Calcutta: The upbeat mood among the Big Three was soured somewhat after Cricket South Africa (CSA) clarified that it will wait for the nod of its Board members before giving the final approval to the proposals.
“The support is subject to the approval of the respective Boards of the member countries after which a final decision will be taken at a follow-up ICC Board meeting on February 8,” CSA said in a media release.
“We will be convening a joint session of our CSA Board and certain key stakeholders as soon as is practically possible to consider the principles,” said CSA president and chairman of the Board, Chris Nenzani.
“One of the hallmarks of our new administration has been an absolute adherence to the principles of good corporate governance and we do not intend to deviate from this. Our position will be subject to full consideration by our Board and other stakeholders.”
CSA has become the first national board to call for the ICC to withdraw the draft proposals that would put power in international cricket in the hands of India, England and Australia.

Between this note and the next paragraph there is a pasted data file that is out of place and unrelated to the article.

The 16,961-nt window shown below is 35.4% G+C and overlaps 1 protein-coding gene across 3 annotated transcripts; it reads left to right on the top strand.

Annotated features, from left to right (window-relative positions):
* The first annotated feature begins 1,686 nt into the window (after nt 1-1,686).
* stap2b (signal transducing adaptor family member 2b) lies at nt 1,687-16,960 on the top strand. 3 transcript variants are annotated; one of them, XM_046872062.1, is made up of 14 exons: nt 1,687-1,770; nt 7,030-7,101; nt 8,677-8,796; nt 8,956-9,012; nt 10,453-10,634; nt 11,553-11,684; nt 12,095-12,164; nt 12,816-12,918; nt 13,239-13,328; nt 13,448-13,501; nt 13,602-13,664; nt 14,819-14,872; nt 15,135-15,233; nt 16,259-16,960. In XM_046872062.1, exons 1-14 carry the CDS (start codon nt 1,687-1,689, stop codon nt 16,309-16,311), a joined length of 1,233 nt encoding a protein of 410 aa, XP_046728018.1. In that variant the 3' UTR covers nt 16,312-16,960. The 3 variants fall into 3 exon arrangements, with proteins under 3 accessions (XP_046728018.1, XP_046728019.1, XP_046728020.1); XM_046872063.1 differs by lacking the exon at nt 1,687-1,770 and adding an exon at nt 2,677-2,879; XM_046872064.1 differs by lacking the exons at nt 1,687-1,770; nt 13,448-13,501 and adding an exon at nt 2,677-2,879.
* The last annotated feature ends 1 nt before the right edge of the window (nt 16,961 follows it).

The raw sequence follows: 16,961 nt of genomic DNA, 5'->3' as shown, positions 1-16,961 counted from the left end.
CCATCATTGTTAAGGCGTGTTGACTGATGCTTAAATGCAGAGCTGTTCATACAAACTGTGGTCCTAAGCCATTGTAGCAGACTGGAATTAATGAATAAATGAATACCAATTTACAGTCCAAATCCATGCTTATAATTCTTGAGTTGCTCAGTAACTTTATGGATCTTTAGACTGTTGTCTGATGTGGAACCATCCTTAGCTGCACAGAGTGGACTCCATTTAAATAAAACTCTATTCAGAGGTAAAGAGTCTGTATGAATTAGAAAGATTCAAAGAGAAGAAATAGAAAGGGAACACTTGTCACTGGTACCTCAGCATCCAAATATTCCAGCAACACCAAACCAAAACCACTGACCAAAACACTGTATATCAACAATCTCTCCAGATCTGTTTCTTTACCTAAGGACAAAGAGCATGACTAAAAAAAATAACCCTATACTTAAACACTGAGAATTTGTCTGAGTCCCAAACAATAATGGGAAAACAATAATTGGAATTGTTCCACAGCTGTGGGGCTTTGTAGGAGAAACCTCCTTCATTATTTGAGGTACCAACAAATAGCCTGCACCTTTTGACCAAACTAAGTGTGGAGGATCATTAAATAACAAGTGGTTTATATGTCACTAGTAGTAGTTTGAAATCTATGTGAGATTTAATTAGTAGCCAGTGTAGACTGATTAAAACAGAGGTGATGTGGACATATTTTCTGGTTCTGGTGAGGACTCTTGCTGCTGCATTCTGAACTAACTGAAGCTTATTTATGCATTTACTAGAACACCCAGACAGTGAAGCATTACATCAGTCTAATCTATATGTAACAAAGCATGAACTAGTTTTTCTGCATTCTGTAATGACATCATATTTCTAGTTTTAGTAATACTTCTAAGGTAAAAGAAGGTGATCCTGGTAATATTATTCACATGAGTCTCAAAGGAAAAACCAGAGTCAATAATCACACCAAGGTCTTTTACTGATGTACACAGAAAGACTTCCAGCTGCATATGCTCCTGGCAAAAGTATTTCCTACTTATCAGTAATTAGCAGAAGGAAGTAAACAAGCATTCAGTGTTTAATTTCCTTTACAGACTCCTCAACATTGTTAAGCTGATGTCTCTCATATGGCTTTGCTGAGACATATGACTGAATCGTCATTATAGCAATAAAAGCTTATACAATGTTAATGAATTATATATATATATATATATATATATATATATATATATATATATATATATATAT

CSA had gone to the extent of calling the proposals “unconstitutional” and “flawed”.
“Without addressing the merits of the proposal in so far as it concerns constitutional amendments and changes to ICC competitions, these proposals should first be referred to the relevant ICC committees or sub-committees for proper consideration and to make recommendations to the ICC Board,” Nenzani had said.
“Although there is nothing to prevent a review of the ICC funding model or finances, the proposal self-evidently is inextricably tied up with a fundamental restructuring of the ICC, which has far-reaching constitutional implications,” Nenzani said.
“The draft proposal is, therefore, fundamentally flawed as regards the process and, therefore, in breach of the ICC constitution.
“In the circumstances we propose that the draft proposal be withdrawn immediately, given that the proper procedures have not been followed.
“In our respectful opinion, a more considered, inclusive/consultative, and properly constitutionally ordained approach is required.”